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Minor Vargas speaks from prison

March 11, 2011

RICHMOND, VIRGINIA – Costa Rican businessman Minor Vargas, who is facing federal fraud charges in the United States, says he is confident that he will be found not guilty, according to his son Rolando Vargas, who recently spoke to his father where he is being held at Northern Neck prison, outside of Richmond, Virginia.

“Each time I see [my dad] he is stronger and more confident that this whole thing will be cleared up,” Rolando Vargas said.

U.S. federal agents arrested Minor Vargas, president and CEO of Costa Rican-based Provident Capital Indemnity (PCI), on Jan. 19, along with auditor Jorge Luis Castillo, in an alleged $670 million insurance industry scam. The two were arraigned on seven counts each of conspiracy, wire fraud and mail fraud charges. Both men plead not guilty and requested a jury trial (TT, Feb. 9).

During his fourth visit with his father since he was arrested, Rolando Vargas said his father requested he tell other members of his family that, “I love them very much.”

If convicted the two men could face 20-year prison sentences.

According to U.S. public defender Jeffrey Everhart, the presiding judge declared it a “complex” case, meaning a trial date would likely be pushed back from April 12 to sometime in August. Everhart requested more time to review the many documents entered into evidence in the case.

A plea bargain would mean the two men could still face a 20-year sentence, but Everhart said it is likely that a guilty plea would result in a reduced sentence.

Castillo, who was born in Costa Rica but is a nationalized U.S. citizen, has been living with his wife and children for the past 20 years in a New Jersey suburb. His family insists that he is innocent. His wife, Zaida Soto, described him as a “very humble and hard-working father that always supported his family.”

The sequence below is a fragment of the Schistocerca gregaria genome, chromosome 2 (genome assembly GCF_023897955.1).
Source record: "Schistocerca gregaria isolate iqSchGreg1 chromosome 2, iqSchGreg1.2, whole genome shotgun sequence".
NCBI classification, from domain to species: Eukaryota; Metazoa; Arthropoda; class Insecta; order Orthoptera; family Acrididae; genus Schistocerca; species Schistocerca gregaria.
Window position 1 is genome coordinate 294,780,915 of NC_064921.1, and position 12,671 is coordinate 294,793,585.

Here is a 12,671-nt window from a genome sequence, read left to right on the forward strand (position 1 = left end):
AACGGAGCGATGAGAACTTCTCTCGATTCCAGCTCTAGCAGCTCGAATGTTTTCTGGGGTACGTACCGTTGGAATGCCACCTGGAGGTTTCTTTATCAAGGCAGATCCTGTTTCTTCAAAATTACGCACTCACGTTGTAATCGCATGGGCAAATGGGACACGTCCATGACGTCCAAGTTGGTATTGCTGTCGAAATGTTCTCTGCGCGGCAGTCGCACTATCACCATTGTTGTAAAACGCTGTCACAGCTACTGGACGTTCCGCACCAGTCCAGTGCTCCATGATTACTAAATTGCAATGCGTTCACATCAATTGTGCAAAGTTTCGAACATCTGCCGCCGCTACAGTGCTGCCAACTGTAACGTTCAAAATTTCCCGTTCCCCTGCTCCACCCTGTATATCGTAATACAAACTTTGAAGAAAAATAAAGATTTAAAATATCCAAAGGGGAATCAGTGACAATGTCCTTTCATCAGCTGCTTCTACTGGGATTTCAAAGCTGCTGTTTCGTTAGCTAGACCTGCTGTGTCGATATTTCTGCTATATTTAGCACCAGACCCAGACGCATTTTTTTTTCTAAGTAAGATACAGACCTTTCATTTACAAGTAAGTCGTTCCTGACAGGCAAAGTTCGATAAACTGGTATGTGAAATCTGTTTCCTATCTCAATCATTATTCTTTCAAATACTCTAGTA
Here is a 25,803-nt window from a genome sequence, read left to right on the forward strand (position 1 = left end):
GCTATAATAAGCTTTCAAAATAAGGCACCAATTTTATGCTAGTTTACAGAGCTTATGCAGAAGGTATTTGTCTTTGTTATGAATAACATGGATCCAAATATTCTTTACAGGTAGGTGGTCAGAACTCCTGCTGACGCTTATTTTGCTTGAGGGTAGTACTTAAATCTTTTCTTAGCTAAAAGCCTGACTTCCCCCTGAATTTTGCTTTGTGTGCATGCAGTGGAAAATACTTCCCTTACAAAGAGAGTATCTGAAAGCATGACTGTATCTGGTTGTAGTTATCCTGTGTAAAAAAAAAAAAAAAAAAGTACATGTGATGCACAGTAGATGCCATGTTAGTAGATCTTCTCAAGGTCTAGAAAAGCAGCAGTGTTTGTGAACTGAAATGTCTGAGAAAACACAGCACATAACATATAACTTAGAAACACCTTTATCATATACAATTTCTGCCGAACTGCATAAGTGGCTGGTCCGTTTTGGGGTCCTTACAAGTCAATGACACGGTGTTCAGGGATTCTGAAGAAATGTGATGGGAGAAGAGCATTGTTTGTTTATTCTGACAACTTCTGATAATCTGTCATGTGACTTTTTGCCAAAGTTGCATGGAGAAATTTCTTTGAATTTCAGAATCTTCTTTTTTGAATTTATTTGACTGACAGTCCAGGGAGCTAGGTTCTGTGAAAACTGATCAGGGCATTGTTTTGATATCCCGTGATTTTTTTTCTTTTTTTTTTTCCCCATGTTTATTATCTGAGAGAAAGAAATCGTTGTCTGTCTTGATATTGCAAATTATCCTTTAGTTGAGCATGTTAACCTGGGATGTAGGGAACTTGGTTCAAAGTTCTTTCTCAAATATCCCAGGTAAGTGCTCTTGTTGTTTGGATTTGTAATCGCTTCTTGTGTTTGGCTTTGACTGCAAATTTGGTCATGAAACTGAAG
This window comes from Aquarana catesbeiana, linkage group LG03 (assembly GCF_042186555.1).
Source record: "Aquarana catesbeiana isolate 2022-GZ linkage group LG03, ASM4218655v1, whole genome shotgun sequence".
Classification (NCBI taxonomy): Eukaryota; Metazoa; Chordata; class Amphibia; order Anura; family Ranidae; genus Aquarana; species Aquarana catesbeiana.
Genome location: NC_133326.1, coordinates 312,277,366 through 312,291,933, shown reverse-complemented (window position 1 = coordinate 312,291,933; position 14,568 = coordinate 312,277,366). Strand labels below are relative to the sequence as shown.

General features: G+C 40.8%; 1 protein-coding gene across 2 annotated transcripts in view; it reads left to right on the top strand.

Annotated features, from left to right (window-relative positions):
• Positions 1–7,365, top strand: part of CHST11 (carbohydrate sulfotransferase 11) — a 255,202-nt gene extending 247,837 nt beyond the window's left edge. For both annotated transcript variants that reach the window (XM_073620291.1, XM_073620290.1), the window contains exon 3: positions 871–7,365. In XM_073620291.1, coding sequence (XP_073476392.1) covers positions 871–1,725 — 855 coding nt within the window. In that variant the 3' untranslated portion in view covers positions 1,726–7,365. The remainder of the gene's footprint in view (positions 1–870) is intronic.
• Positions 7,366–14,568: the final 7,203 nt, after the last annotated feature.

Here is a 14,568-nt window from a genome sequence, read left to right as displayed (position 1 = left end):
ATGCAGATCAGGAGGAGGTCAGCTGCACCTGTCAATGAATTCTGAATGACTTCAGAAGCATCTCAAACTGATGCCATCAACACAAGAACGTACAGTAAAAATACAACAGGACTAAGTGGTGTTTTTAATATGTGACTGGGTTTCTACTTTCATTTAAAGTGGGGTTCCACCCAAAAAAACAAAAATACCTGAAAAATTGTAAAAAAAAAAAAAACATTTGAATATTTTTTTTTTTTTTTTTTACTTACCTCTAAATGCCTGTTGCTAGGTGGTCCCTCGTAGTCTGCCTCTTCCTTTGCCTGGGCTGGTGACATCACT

Soto said her husband, like other immigrants in the U.S., took the jobs he could get, working in restaurants while he studied English. He learned accounting and became a public accountant, she said.

“He always wanted to better himself so that he could provide more for us,” said Soto, who was fighting back tears as she spoke with The Tico Times outside the Virginia courthouse where the two men were arraigned.

While Castillo could face a 20-year prison sentence, because he was an outside auditor he will likely face a lesser sentence of 12 years, and if convicted could be released in as few as five years with good behavior, according to a legal analyst consulted about the case. 

Since his arrest, Minor Vargas’ family has been reclusive. Castillo’s family, however,  has repeatedly expressed their anguish over the case. They also have harsh words for members of the Costa Rican press, who they say have, “treated us very badly by publishing stories that aren’t true,” said Castillo’s cousin Luis Lora.

“[The press] has crucified [Vargas and Castillo] without even giving them a chance to go to trial,” Lora said.

Lora said he believes Castillo was an unknowing participant in the scheme. Both men are charged in the same civil and criminal cases, and are facing the same charges. But they have different lawyers to prevent “conflicts of interests,” said the legal expert, who asked to remain anonymous.

In January, the U.S. Securities and Exchange Commission filed a civil suit seeking emergency relief “to halt a massive and ongoing fraud” by PCI, a Costa Rica-based company that offered financial guarantee bonds on life settlements and claims, according to the SEC lawsuit.

PCI allegedly promised to pay death benefits if a policyholder lived beyond an estimated life expectancy. The company had offered the policies in the U.S. and abroad since the mid-2000s.

The SEC claims that Vargas and Castillo “misrepresented PCI’s ability to satisfy its obligations under those bonds by making material misrepresentations about whether PCI’s financial statements had been audited, the assets that backed PCI’s bonds, PCI’s credit rating and the availability of reinsurance to cover claims on PCI’s bonds.”

Because both men are considered flight risks, a judge will likely deny them bond and conditional release.

Meanwhile, the accused and their families await the next step in the case – a new hearing to set a trial date.

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